Asynchronously synchronize a file
#include <aio.h> int aio_fsync( int op, struct aiocb * aiocbptr );
- One of the following:
- A pointer to an asynchronous I/O control block of type aiocb for which you want to asynchronously force all queued I/O operations to the synchronized I/O completion state.
Use the -l c option to qcc to link against this library. This library is usually included automatically.
The aio_fsync() function asynchronously forces all I/O operations associated with the file indicated by the file descriptor to the synchronized I/O completion state.
If the function succeeds, only the I/O operations that were queued at the time of the call are guaranteed to have been completed. The completion of subsequent I/O on the file descriptor isn't guaranteed to be completed in a synchronized fashion. If the operation that aio_fsync() queues fails, outstanding I/O operations aren't guaranteed to have been completed.
0 if the I/O operation was successfully queued, or -1 if an error occurred (errno is set).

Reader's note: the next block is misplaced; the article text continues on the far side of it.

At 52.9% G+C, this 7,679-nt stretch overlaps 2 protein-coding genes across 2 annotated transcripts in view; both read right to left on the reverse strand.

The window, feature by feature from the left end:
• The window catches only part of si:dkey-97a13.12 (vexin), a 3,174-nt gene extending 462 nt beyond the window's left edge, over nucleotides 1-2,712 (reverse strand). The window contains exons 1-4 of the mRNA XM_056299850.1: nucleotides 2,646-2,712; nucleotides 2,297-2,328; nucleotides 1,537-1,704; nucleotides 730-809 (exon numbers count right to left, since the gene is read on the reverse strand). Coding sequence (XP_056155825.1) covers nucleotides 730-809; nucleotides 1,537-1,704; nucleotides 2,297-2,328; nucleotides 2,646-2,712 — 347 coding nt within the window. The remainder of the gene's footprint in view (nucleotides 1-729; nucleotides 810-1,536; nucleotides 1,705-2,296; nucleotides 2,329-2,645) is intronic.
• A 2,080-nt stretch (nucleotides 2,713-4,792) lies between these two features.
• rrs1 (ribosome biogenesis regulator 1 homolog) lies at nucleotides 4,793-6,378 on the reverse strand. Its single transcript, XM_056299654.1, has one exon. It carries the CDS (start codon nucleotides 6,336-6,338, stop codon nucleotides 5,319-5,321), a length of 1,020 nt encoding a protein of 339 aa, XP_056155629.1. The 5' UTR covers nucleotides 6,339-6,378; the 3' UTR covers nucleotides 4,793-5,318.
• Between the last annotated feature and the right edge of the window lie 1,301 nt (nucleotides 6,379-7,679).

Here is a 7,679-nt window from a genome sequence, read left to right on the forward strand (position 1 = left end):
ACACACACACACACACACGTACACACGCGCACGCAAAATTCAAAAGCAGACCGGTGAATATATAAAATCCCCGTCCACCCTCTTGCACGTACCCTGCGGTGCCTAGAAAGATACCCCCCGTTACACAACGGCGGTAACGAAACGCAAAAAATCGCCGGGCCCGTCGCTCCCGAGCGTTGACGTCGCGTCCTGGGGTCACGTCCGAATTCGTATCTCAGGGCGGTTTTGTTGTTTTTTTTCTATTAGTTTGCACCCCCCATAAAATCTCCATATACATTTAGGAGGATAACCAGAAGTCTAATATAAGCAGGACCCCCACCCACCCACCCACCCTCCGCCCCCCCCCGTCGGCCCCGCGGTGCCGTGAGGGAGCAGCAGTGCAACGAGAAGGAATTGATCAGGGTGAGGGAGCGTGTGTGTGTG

- The requested asynchronous operation wasn't queued due to temporary resource limitations.
- The aio_fildes member of the aiocb structure referenced by the aiocbptr argument isn't a valid file descriptor that's open for writing.
- Synchronized I/O isn't supported for this file.
- The op argument was something other than O_DSYNC or O_SYNC.
If any of the queued I/O operations failed, aio_fsync() returns the error condition defined for read() and write(). The error is returned in the error status for the asynchronous fsync() operation, which you can retrieve by using aio_error().
The first time you call an aio_* function, a thread pool is created, making your process multithreaded if it isn't already. The thread pool isn't destroyed until your process ends.
Last modified: 2013-09-30